AUSTIN, Texas (AP) – An Austin nurse spread gel on Nicole Benham’s pregnant belly and slowly moved a sonogram wand over it, describing the images on nearby monitors.
This scene, in which parents get their first glimpse of baby, is played out many times a day in medical offices across America, but this plot has a twist.
Benham is carrying twins, but they are not her babies. They belong to Sheila and Kevin McWilliams, a New Jersey couple who lost their firstborn and can’t have another child together.
They provided the eggs and sperm, and they will bear all costs, which average $75,000 to $100,000 and include fees to the surrogate, the matchmaking surrogacy company and lawyers for both parties, experts said.
Despite such costs, U.S. surrogate births have jumped 250 percent in eight years, and experts expect them to continue rising because of advances in reproductive technology, increasing numbers of same-sex marriages and growing acceptance of surrogacy.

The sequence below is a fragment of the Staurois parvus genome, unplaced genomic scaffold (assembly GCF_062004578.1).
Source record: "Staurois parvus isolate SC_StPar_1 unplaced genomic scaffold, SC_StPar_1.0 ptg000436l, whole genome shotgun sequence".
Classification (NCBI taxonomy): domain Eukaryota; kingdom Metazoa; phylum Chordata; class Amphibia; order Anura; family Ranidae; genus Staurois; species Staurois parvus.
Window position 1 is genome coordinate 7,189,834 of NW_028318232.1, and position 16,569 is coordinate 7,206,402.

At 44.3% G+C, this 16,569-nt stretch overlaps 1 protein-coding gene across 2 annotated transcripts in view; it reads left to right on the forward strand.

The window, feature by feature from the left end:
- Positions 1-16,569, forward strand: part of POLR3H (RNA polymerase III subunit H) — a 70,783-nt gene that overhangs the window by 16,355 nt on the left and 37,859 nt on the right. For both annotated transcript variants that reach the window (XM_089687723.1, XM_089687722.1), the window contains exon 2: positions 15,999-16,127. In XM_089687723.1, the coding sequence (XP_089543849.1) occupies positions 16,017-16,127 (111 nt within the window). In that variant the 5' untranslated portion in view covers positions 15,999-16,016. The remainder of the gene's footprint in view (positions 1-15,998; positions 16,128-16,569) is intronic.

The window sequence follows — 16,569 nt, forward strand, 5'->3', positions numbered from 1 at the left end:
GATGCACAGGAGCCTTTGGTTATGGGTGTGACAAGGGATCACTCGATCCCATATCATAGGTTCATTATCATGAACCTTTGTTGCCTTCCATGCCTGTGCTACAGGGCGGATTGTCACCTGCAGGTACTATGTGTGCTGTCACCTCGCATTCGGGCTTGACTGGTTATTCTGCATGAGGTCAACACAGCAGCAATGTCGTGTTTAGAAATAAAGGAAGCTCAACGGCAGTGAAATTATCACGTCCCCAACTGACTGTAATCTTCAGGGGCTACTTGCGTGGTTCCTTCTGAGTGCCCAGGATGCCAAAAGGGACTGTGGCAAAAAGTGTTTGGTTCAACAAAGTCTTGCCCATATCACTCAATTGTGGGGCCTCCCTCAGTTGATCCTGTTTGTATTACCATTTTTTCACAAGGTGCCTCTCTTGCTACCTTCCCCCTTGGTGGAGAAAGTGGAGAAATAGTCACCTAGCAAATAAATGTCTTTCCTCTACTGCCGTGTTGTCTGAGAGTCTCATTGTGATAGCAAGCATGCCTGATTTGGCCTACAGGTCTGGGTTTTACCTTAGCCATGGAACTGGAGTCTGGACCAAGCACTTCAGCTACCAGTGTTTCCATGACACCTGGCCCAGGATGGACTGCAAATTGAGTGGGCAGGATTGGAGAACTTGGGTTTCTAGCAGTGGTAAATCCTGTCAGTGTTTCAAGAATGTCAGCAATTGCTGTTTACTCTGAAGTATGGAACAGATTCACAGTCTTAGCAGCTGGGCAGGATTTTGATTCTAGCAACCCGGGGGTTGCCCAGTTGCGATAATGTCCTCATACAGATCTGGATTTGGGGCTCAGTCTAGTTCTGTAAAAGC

In the vast majority of surrogate births today, the intended parents provide the egg and sperm, minimizing the risk of custody battles. Data suggest that there are fewer multiple births, and, perhaps surprisingly, more surrogates bearing babies for others more than once.
Conservative Texas is more surrogate-friendly than many other states, especially when the intended parents are a married man and woman.
Though the state’s law doesn’t outright forbid surrogacy for gay couples, it allows only one partner’s name on the birth certificate. The unnamed partner can face a long adoption process, but that hasn’t stopped some gay men from seeking surrogates here, surrogacy company representatives said.